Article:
This fall, join Emily Auerbach and other booklovers for discussions of three acclaimed 2021 releases—two novels and one work of nonfiction—that uncover how America’s history shapes its present. Classes are free and meet from 10-11 AM Central Time on the last Tuesday morning of September, October, and November.
We tentatively plan to meet both in person and with an online option via Zoom. We’ll meet at 2238 S. Park St, which has free parking and accessibility for those in wheelchairs and walkers. If attending in person, feel free to come a half hour early to mingle with others over refreshments from 9:30-10 AM.
In lieu of an enrollment fee, we invite participants to make a generous contribution to the UW Odyssey Project to empower more families to overcome adversity and achieve dreams through higher education:
What: In-depth book discussions for Odyssey students, alumni, and supporters
When: Last Tuesday of every month from 10-11 AM. If attending in person, feel free to come a half hour early to mingle with others over refreshments from 9:30-10 AM. If on Zoom, log on as early as 9:45 AM (September 27, 2022; October 25, 2022; November 29, 2022)
Zoom link: https://uwmadison.zoom.us/j/99864104678?pwd=blQzUld0cTh5a2RvR2dEdDVUcW1PUT09
Meeting ID: 998 6410 4678
Cost: All classes are free but with the hope that participants will donate to the UW Odyssey Project.
Registration: Please register here if you’d like to attend or if you’d like future emails about this event.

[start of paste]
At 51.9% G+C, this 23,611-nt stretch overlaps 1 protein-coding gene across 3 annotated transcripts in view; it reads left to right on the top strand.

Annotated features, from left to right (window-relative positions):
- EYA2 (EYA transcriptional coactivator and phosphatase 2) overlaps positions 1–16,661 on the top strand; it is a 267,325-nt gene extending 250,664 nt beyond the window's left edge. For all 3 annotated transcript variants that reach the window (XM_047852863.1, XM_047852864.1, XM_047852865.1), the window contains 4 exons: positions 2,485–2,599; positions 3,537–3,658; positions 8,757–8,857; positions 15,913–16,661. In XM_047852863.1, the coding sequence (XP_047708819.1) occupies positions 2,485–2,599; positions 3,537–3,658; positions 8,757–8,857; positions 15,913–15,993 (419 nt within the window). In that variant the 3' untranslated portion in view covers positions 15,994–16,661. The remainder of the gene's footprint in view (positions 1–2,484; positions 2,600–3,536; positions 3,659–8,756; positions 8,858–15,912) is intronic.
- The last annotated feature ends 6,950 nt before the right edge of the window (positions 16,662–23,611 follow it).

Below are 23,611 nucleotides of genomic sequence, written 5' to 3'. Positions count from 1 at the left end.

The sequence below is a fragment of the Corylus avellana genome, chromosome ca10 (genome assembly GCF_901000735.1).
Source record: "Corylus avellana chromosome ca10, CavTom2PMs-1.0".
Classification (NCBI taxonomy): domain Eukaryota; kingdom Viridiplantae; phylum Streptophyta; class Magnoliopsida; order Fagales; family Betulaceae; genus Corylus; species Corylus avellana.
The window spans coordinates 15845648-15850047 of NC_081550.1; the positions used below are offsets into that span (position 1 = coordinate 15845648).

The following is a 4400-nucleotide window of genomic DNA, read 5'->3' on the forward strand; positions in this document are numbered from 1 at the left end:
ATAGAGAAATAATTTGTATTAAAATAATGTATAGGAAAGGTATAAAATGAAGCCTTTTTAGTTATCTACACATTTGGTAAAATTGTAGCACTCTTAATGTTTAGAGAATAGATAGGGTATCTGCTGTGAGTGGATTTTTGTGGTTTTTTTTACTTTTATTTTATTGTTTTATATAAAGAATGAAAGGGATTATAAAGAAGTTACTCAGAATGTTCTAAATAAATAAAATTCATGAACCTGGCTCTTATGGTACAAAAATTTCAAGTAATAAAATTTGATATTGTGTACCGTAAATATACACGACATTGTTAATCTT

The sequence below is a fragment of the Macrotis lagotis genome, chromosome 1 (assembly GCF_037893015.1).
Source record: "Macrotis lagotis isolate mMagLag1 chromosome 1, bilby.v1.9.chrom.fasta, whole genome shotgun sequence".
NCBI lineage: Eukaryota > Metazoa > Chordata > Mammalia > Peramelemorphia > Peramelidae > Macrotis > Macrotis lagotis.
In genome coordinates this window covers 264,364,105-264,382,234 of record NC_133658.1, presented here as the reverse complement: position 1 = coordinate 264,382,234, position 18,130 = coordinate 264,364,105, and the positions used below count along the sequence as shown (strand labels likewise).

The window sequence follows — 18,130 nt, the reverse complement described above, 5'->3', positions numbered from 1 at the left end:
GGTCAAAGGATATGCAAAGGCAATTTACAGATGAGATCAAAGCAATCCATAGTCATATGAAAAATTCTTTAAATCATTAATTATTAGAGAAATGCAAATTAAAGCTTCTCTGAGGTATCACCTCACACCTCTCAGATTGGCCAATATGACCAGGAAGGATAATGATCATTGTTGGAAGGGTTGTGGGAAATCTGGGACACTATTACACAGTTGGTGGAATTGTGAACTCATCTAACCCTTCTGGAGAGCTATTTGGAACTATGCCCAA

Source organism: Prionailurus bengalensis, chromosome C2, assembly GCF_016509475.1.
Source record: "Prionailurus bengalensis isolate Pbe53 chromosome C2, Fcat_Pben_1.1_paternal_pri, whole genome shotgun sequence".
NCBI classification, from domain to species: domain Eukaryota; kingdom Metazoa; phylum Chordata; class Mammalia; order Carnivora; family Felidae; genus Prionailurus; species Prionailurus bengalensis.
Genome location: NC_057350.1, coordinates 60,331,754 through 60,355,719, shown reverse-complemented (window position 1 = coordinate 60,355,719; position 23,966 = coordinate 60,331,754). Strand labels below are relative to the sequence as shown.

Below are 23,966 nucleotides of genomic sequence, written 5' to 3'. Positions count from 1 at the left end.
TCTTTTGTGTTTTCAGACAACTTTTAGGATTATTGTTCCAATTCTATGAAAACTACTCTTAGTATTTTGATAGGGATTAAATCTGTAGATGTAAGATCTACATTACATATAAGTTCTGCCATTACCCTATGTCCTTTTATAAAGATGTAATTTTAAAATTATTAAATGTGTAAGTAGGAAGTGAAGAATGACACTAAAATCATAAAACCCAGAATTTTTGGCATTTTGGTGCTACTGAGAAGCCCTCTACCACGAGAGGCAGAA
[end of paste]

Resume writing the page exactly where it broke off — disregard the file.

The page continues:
Schedule for Fall 2022
September 27: What’s Mine and Yours by Naima Coster
October 25: How the Word is Passed: A Reckoning with the History of Slavery across America by Clint Smith (UW’s Go Big Read selection)
In advance of the author’s visit to the UW campus on November 1, we’ll read his groundbreaking work of non-fiction showing how America’s history ironically can be hidden in plain sight. Vestiges of slavery may be discovered on a drive to work or a visit to a major city. Author Matthew Desmond observes, “Writing from Confederate Army cemeteries, former plantations, modern-day prisons, and other historical sites, Clint Smith moves seamlessly between past and present, revealing how slavery is remembered and misremembered—and why it matters. Engaging and wise, this book combines history and reportage, poem and memoir. It is a deep lesson and a reckoning.”
November 29: The Sentence by Louise Erdrich
Award-winning Native American novelist Louise Erdrich sets this ghost tale in a small Minneapolis bookstore haunted by an exasperating white customer falsely claiming to be indigenous. Bookseller Tookie tries to solve the mystery while coping with the aftermath of her own incarceration as well as the tumultuous times in Minneapolis following the murder of George Floyd. A New York Times reviewer calls The Sentence “a bewitching novel…Strange, enchanting and funny: a work about motherhood, doom, regret and the magic—dark, benevolent and every shade in between—of words on paper.”